Can You Get Workers’ Comp for COVID-19?

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Attorney Sarah E. Stottlemyer | 888-981-8971 | Free Consult

“…literally thousands of [COVID-19 victims] dying before [nursing home employees’] eyes as a result of this virus. I think that it very likely could soon be a compensable injury as far as this goes, where generally it’s been found not compensable.”

If you’ve been sick with the coronavirus a.k.a COVID-19, can you get workers’ comp if you’ve missed work due to infection? Can workers’ comp address the emotional stress and anxiety faced by essential workers?

Sarah E. Stottlemyer, a partner at Stottlemyer & Associates, LLC, says that her firm is currently handling workers’ comp claims for medical personnel and first responders who cannot work due to infection. If you’ve suffered any sort of work-related injury or disease, you can get answers by scheduling a free consultation with a workers’ comp attorney.

To learn more about receiving workers’ comp for COVID-19, contact the attorney directly by calling 888-981-8971 or by submitting a contact form on this page. There is no charge for the consultation, and you never owe any out-of-pocket attorney fees.

Key Takeaways From Sarah E. Stottlemyer:

Current delays and closures in the court system due to the current COVID-19 health crisis is unintentionally taking pressure off many employers who may otherwise have been required to provide workers’ comp to their employees. Despite closures of in-person locations, you can still contact an attorney via phone, email, and video call services.

First-responders and medical personnel could qualify for workers’ compensation as a result of contracting COVID-19.

If a first-responder or medical personnel worker contracts COVID-19 in the course of their job, that may qualify for workers’ comp because it would be considered a work-related injury. However, it should be noted that many states have an Occupational Disease Statute, which says an injury is compensable only if the person who contracted it was not similarly exposed to it outside of work. This is why qualifying for workers’ comp due to COVID-19 is currently very case-specific and you should contact a workers’ comp attorney if you think you have a claim.

Stottlemyer recommends documenting everything and informing your employer immediately if you suspect you have contracted COVID-19.

In order to prove that you contracted COVID-19 in the course of your job, it’s important to document everything regarding the sanitization and exposure you were subjected to at work. It’s important to record when the symptoms began as well as the diagnosis, and to write down everything as you remember it so the facts aren’t later mixed up when you try to qualify for workers’ comp.

If you are only sick for a week or two, trying to get workers’ comp probably isn’t a good use of your time.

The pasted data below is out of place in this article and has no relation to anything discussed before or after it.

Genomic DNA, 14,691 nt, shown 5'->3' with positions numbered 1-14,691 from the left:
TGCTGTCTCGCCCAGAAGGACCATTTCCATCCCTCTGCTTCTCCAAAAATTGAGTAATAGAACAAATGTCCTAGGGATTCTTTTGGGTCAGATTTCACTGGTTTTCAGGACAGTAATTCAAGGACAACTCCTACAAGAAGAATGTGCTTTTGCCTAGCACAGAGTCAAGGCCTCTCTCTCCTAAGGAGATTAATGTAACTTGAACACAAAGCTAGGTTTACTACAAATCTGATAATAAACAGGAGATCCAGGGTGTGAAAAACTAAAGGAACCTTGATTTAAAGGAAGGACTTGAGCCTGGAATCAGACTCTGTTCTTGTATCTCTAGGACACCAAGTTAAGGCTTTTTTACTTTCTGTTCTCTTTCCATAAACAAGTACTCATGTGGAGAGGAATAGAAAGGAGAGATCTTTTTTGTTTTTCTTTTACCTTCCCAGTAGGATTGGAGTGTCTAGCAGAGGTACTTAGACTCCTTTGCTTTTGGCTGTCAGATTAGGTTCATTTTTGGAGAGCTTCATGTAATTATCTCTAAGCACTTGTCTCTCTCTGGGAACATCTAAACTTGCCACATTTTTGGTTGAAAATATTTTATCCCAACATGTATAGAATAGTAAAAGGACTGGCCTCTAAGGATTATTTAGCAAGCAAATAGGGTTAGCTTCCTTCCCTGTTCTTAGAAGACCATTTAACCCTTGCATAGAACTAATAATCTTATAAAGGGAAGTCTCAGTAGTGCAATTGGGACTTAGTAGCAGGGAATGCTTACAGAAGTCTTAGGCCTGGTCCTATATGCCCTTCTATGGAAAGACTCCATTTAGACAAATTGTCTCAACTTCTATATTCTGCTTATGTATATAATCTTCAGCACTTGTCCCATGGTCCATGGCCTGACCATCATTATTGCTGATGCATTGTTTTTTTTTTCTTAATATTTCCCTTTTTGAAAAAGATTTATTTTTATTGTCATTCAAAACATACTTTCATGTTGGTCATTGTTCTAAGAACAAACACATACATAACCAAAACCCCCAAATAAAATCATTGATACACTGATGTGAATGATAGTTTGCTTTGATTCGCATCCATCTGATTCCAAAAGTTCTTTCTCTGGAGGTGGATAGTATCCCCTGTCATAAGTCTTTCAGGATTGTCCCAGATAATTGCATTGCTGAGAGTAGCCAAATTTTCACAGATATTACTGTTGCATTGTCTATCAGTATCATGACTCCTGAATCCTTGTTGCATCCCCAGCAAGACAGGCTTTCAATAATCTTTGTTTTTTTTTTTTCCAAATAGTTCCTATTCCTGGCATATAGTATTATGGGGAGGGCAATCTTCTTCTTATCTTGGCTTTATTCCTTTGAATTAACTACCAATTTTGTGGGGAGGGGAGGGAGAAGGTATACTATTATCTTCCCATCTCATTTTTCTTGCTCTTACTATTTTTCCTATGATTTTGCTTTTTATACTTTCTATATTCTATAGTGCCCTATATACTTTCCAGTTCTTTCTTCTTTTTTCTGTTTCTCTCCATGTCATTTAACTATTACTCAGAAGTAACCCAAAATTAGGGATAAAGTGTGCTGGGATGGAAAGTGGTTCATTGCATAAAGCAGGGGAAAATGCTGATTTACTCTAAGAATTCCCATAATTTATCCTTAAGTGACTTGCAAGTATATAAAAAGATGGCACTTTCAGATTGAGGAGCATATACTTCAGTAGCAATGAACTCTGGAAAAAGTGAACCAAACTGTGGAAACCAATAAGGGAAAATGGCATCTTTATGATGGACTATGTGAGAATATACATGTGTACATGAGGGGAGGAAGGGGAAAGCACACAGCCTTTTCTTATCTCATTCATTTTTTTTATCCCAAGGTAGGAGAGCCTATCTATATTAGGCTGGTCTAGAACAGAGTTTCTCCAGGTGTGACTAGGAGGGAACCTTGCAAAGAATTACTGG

Filing for workers’ comp is a lengthy process and if you have already recovered by the time the benefits are approved, you’ve gone through a lot of effort and headache for little reward. If you have to be hospitalized or take significant time to recover this is when filing for workers’ comp could be beneficial.

Inform your employer or human resources (HR) department immediately after you start to feel sick or a work-related injury occurs.

Your employer or the HR department will report the illness or injury in a workers’ comp claim to begin the process of activating your workers’ comp benefits. It’s a good idea to request a copy of the report for your own records.

Contacting an attorney to help with your workers’ compensation claim is strongly recommended.

If you are a first-responder or medical personnel member who is sick due to COVID-19, or any type of employee suffering from a work-related injury, contact a workers’ comp attorney to find out what your rights are and what compensation you may be eligible for. In the future, anxiety and PTSD due to working under the risk of contracting COVID-19 may be compensable for essential workers.

Stottlemyer predicts many jobs will begin to offer work-from-home options in the future.

This could present interesting dilemmas regarding what injuries are or are not compensable as employers have to figure out how to decide what injuries could occur at home specific to your job duties versus your personal life living in your home. Additionally, telehealth appointments are likely to become more common rather than in-person doctor visits to have workplace injuries/illnesses examined. Additionally, mediation and court proceedings may also be moved to more virtual platforms in the future as society seeks to maintain a new level of safety regarding COVID-19 and similar threats.

To learn more, contact Sarah E. Stottlemyer directly by calling 888-981-8971 or by submitting a contact form on this page. There is no charge for the consultation, and you never owe any out-of-pocket attorney fees.

Disclaimer: This video is for informational purposes only. In some states, this video may be deemed Attorney Advertising. The choice of lawyer is an important decision that should not be based solely on advertisements.